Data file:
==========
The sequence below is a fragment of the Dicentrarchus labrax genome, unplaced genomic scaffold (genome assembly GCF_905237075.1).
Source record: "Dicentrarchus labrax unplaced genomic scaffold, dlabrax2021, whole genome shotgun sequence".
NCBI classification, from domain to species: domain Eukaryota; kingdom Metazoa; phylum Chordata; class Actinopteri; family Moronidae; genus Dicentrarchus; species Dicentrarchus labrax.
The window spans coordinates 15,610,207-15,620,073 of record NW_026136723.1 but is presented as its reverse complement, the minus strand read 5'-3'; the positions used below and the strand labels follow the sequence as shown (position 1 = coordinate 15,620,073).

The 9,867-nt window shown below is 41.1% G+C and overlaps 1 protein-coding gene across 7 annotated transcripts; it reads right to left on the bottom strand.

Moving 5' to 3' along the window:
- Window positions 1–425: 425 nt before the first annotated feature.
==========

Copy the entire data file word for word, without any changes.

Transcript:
The sequence below is a fragment of the Dicentrarchus labrax genome, unplaced genomic scaffold (genome assembly GCF_905237075.1).
Source record: "Dicentrarchus labrax unplaced genomic scaffold, dlabrax2021, whole genome shotgun sequence".
NCBI classification, from domain to species: domain Eukaryota; kingdom Metazoa; phylum Chordata; class Actinopteri; family Moronidae; genus Dicentrarchus; species Dicentrarchus labrax.
The window spans coordinates 15,610,207-15,620,073 of record NW_026136723.1 but is presented as its reverse complement, the minus strand read 5'-3'; the positions used below and the strand labels follow the sequence as shown (position 1 = coordinate 15,620,073).

The 9,867-nt window shown below is 41.1% G+C and overlaps 1 protein-coding gene across 7 annotated transcripts; it reads right to left on the bottom strand.

Moving 5' to 3' along the window:
- Window positions 1–425: 425 nt before the first annotated feature.